Does the U.S. Deserve a World Cup Championship?

Orrie SielaffCorrespondent IJuly 20, 2011

PASADENA, CA - JUNE 25:  Landon Donovan #10 of United States reacts after a loss to Mexico during the 2011 CONCACAF Gold Cup Championship at the Rose Bowl on June 25, 2011 in Pasadena, California.  (Photo by Kevork Djansezian/Getty Images)
Kevork Djansezian/Getty Images

A few days ago, the 2011 Women's World Cup came to a stunning and exhilarating conclusion.  The U.S. Women's team lost a heartbreaking thriller on penalty kicks to the underdog Japanese.  

While not garnering as much attention as the Men's World Cup last summer, many sports fans in America followed the women's team closely, and were rewarded with great success from the squad.  The team played with passion and great effort as it fought to a victory over world power Brazil and also overcame France.  In these regards, the women's team reminds me of their male counterparts, who lost in a similarly emotional way in last summer's tournament, yet displayed grit and toughness.   

After the successes and failures of the United States' soccer squads in World Cups, the future of American soccer must be analyzed.  One controversial question must be asked in this discussion.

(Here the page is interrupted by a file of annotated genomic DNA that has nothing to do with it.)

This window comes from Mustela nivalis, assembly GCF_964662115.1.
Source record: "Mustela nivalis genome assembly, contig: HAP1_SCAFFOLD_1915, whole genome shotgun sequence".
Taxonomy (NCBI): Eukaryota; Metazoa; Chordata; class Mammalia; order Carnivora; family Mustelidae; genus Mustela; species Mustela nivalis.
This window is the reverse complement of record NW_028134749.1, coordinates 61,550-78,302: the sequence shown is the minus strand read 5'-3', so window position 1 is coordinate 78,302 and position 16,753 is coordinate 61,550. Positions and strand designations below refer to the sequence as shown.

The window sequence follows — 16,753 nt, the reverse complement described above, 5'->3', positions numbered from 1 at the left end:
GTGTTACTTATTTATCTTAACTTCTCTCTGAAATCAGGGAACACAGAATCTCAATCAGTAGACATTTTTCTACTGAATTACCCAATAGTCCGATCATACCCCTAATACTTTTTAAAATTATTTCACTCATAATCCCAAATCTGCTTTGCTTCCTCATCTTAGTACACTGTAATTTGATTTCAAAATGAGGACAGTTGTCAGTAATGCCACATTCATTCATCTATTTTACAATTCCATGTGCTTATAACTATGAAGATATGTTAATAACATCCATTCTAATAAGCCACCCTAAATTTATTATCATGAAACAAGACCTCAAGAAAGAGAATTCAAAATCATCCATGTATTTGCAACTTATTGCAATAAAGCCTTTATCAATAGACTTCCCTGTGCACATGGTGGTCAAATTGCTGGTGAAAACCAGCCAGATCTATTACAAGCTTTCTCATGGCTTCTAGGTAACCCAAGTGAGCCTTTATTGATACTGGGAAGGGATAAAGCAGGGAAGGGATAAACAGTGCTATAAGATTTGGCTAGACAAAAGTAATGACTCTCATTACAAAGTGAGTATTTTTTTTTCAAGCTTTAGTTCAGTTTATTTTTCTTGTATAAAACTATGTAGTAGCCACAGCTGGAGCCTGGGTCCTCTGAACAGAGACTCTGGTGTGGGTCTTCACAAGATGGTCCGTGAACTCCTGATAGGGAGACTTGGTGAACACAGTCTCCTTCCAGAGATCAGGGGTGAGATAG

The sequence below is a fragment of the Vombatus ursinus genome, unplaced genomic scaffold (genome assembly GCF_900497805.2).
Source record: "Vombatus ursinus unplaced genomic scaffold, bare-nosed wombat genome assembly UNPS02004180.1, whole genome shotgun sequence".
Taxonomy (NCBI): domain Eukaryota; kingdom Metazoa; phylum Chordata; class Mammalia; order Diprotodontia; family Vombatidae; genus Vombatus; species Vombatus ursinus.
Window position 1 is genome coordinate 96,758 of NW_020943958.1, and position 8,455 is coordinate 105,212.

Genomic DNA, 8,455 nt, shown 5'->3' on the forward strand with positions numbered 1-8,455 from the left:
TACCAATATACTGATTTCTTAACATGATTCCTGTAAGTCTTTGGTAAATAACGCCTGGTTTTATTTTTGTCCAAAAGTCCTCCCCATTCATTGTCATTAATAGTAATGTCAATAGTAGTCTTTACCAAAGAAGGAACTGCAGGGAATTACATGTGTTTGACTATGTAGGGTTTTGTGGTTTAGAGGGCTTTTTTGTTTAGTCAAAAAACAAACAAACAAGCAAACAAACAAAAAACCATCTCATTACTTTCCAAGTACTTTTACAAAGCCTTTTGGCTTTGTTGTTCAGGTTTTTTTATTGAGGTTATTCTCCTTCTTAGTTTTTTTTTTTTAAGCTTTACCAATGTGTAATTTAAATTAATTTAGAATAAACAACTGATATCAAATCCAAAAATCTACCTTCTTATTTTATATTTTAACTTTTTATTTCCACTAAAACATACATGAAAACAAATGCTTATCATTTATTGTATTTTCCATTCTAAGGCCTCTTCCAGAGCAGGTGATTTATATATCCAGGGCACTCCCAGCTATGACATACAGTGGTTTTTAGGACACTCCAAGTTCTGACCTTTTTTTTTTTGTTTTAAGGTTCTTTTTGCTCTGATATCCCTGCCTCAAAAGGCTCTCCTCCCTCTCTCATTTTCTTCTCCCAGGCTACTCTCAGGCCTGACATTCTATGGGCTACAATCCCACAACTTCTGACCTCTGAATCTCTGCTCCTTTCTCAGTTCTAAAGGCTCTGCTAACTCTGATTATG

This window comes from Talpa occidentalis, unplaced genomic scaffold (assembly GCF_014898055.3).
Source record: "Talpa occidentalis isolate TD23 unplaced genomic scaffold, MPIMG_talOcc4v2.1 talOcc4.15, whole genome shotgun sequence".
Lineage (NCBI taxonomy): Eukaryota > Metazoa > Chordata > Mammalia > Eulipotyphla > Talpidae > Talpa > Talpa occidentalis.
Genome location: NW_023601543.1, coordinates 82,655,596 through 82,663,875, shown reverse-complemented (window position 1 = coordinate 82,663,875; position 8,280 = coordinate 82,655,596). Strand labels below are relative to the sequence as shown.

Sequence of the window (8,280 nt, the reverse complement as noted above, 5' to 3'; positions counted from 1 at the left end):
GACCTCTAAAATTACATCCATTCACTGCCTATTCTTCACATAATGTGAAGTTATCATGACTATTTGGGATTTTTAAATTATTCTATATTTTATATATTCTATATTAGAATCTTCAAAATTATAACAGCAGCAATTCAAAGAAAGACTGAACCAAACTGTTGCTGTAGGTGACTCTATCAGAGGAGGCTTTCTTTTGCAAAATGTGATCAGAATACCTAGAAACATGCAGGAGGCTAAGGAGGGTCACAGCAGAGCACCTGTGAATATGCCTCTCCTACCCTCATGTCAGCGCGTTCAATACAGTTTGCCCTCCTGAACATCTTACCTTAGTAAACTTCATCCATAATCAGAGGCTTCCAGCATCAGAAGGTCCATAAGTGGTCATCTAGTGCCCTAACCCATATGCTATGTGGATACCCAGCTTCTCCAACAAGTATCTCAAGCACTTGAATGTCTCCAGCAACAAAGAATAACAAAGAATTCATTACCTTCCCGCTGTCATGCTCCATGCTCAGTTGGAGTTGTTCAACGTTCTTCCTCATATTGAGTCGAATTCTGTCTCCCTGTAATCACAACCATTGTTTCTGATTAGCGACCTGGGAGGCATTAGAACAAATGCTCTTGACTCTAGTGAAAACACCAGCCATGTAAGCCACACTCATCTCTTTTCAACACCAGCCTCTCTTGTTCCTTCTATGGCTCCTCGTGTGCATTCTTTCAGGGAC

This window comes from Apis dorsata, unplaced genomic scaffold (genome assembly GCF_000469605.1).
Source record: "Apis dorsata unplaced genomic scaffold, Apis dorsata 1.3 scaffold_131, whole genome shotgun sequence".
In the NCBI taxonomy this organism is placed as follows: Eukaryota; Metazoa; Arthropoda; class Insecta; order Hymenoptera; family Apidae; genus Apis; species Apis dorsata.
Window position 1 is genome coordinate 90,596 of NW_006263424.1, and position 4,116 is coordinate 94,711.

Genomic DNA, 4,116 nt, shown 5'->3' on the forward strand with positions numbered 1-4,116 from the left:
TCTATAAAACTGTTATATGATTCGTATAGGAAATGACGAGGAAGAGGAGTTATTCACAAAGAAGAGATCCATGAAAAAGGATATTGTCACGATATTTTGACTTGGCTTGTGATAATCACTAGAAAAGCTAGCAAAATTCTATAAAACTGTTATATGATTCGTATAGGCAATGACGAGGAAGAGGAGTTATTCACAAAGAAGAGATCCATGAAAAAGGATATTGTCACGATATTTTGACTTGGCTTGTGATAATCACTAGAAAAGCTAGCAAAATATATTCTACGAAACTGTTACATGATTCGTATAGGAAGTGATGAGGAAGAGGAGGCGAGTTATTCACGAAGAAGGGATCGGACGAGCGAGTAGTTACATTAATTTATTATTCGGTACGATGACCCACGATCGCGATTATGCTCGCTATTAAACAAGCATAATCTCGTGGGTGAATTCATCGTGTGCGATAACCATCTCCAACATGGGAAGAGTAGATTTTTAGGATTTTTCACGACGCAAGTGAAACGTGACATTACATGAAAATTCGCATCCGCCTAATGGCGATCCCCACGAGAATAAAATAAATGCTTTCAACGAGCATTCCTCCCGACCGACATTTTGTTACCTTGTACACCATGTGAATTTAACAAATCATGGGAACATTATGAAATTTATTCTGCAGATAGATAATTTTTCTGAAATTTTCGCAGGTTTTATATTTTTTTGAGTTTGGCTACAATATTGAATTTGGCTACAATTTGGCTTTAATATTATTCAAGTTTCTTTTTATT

Does America deserve to be World Cup Champions?

In countries such as Brazil, France, Spain, and Ghana, futbol is king.  The sport dominates the athletic landscape on a level that Americans find difficult to grasp.  The dedication and passion that fans in these countries have for their futbol teams is unparalleled.  Nearly the entire world outside of America worships the sport.  

FRANKFURT AM MAIN, GERMANY - JULY 17:  Hope Solo of USA looks dejected during the FIFA Women's World Cup Final match between Japan and USA at the FIFA World Cup stadium Frankfurt on July 17, 2011 in Frankfurt am Main, Germany.  (Photo by Friedemann Vogel/
Friedemann Vogel/Getty Images

The fact that Americans call the sport "soccer" further demonstrates the mentality that Americans have concerning the sport.  Unless there is a World Cup under way, most Americans simply ignore soccer, choosing to follow baseball, football and basketball instead.  Behind hockey, this puts soccer fifth on the totem pole of importance.  Ask the average American to name more than two players from the U.S. National Team and he or she would likely be dumbfounded.  

Many argue that the rise of the MLS demonstrates the growth of the sport in the U.S.  However, MLS's growth is slow and is concentrated in a few areas of the country.  

To be clear, the players of the U.S. squads certainly deserve to win.  They put in the work and have a passion for the sport like any other player in the world.  It is the fans that do not deserve it.  

Ultimately, this discussion boils down to one thought:  A country and its fans do not deserve to be the best in a sport that most care so little about.  It may not be the patriotic thing to say, but Americans do not deserve a World Cup championship.  Hopefully, some day we will.  


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